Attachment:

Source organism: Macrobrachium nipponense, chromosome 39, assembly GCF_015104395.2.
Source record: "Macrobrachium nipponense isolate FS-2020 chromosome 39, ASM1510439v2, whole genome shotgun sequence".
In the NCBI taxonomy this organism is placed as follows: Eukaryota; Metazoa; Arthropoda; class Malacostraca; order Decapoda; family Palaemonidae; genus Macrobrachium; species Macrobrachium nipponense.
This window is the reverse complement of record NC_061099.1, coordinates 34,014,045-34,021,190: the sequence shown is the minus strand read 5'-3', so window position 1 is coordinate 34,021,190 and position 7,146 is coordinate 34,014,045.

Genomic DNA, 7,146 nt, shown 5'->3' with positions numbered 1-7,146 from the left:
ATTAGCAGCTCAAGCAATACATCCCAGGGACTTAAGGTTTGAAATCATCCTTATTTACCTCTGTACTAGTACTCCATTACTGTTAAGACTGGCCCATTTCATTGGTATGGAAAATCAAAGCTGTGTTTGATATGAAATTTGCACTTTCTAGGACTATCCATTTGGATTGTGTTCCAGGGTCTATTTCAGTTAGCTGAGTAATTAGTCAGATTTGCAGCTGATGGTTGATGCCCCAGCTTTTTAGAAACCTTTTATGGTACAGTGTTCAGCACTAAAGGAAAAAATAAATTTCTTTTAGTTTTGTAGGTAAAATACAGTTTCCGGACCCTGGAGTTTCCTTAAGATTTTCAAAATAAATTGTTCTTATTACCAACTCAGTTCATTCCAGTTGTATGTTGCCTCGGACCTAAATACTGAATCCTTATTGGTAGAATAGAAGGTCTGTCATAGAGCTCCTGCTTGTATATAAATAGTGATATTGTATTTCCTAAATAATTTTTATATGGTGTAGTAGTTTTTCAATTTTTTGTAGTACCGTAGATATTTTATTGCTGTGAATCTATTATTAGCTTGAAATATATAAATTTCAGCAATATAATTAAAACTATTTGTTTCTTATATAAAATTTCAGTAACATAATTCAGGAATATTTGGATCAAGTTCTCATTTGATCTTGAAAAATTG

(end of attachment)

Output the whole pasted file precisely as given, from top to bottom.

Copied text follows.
Source organism: Macrobrachium nipponense, chromosome 39, assembly GCF_015104395.2.
Source record: "Macrobrachium nipponense isolate FS-2020 chromosome 39, ASM1510439v2, whole genome shotgun sequence".
In the NCBI taxonomy this organism is placed as follows: Eukaryota; Metazoa; Arthropoda; class Malacostraca; order Decapoda; family Palaemonidae; genus Macrobrachium; species Macrobrachium nipponense.
This window is the reverse complement of record NC_061099.1, coordinates 34,014,045-34,021,190: the sequence shown is the minus strand read 5'-3', so window position 1 is coordinate 34,021,190 and position 7,146 is coordinate 34,014,045.

Genomic DNA, 7,146 nt, shown 5'->3' with positions numbered 1-7,146 from the left:
ATTAGCAGCTCAAGCAATACATCCCAGGGACTTAAGGTTTGAAATCATCCTTATTTACCTCTGTACTAGTACTCCATTACTGTTAAGACTGGCCCATTTCATTGGTATGGAAAATCAAAGCTGTGTTTGATATGAAATTTGCACTTTCTAGGACTATCCATTTGGATTGTGTTCCAGGGTCTATTTCAGTTAGCTGAGTAATTAGTCAGATTTGCAGCTGATGGTTGATGCCCCAGCTTTTTAGAAACCTTTTATGGTACAGTGTTCAGCACTAAAGGAAAAAATAAATTTCTTTTAGTTTTGTAGGTAAAATACAGTTTCCGGACCCTGGAGTTTCCTTAAGATTTTCAAAATAAATTGTTCTTATTACCAACTCAGTTCATTCCAGTTGTATGTTGCCTCGGACCTAAATACTGAATCCTTATTGGTAGAATAGAAGGTCTGTCATAGAGCTCCTGCTTGTATATAAATAGTGATATTGTATTTCCTAAATAATTTTTATATGGTGTAGTAGTTTTTCAATTTTTTGTAGTACCGTAGATATTTTATTGCTGTGAATCTATTATTAGCTTGAAATATATAAATTTCAGCAATATAATTAAAACTATTTGTTTCTTATATAAAATTTCAGTAACATAATTCAGGAATATTTGGATCAAGTTCTCATTTGATCTTGAAAAATTG